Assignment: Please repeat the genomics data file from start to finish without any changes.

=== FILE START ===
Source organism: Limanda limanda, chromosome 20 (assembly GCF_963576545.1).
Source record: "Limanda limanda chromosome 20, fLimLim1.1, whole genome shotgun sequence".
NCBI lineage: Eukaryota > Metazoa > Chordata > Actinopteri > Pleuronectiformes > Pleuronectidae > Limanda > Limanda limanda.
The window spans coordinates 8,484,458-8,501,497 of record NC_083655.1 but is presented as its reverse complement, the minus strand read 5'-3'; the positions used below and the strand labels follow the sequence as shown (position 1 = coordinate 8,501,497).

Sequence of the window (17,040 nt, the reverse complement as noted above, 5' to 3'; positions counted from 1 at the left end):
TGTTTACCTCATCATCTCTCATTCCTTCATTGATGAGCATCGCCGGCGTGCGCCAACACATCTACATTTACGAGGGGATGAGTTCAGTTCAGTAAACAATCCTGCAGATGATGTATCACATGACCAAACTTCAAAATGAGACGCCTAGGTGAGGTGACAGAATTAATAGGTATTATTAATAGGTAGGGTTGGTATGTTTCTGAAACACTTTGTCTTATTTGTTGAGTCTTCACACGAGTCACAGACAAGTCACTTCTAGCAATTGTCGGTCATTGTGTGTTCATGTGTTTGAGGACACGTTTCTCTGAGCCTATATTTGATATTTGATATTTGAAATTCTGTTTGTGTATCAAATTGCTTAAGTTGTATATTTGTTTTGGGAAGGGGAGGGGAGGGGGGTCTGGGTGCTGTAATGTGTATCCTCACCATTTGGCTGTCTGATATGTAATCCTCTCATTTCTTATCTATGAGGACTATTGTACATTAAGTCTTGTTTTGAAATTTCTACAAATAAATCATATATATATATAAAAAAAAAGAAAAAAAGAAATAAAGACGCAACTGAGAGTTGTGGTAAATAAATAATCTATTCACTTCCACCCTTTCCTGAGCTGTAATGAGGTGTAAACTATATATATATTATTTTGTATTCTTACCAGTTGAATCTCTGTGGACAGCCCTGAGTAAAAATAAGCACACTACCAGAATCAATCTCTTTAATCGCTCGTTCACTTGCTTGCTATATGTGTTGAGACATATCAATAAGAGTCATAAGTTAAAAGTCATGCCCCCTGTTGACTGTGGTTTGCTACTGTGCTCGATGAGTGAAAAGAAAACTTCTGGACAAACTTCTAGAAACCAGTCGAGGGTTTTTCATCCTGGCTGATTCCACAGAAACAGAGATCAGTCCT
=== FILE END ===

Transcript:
Source organism: Limanda limanda, chromosome 20 (assembly GCF_963576545.1).
Source record: "Limanda limanda chromosome 20, fLimLim1.1, whole genome shotgun sequence".
NCBI lineage: Eukaryota > Metazoa > Chordata > Actinopteri > Pleuronectiformes > Pleuronectidae > Limanda > Limanda limanda.
The window spans coordinates 8,484,458-8,501,497 of record NC_083655.1 but is presented as its reverse complement, the minus strand read 5'-3'; the positions used below and the strand labels follow the sequence as shown (position 1 = coordinate 8,501,497).

Sequence of the window (17,040 nt, the reverse complement as noted above, 5' to 3'; positions counted from 1 at the left end):
TGTTTACCTCATCATCTCTCATTCCTTCATTGATGAGCATCGCCGGCGTGCGCCAACACATCTACATTTACGAGGGGATGAGTTCAGTTCAGTAAACAATCCTGCAGATGATGTATCACATGACCAAACTTCAAAATGAGACGCCTAGGTGAGGTGACAGAATTAATAGGTATTATTAATAGGTAGGGTTGGTATGTTTCTGAAACACTTTGTCTTATTTGTTGAGTCTTCACACGAGTCACAGACAAGTCACTTCTAGCAATTGTCGGTCATTGTGTGTTCATGTGTTTGAGGACACGTTTCTCTGAGCCTATATTTGATATTTGATATTTGAAATTCTGTTTGTGTATCAAATTGCTTAAGTTGTATATTTGTTTTGGGAAGGGGAGGGGAGGGGGGTCTGGGTGCTGTAATGTGTATCCTCACCATTTGGCTGTCTGATATGTAATCCTCTCATTTCTTATCTATGAGGACTATTGTACATTAAGTCTTGTTTTGAAATTTCTACAAATAAATCATATATATATATAAAAAAAAAGAAAAAAAGAAATAAAGACGCAACTGAGAGTTGTGGTAAATAAATAATCTATTCACTTCCACCCTTTCCTGAGCTGTAATGAGGTGTAAACTATATATATATTATTTTGTATTCTTACCAGTTGAATCTCTGTGGACAGCCCTGAGTAAAAATAAGCACACTACCAGAATCAATCTCTTTAATCGCTCGTTCACTTGCTTGCTATATGTGTTGAGACATATCAATAAGAGTCATAAGTTAAAAGTCATGCCCCCTGTTGACTGTGGTTTGCTACTGTGCTCGATGAGTGAAAAGAAAACTTCTGGACAAACTTCTAGAAACCAGTCGAGGGTTTTTCATCCTGGCTGATTCCACAGAAACAGAGATCAGTCCT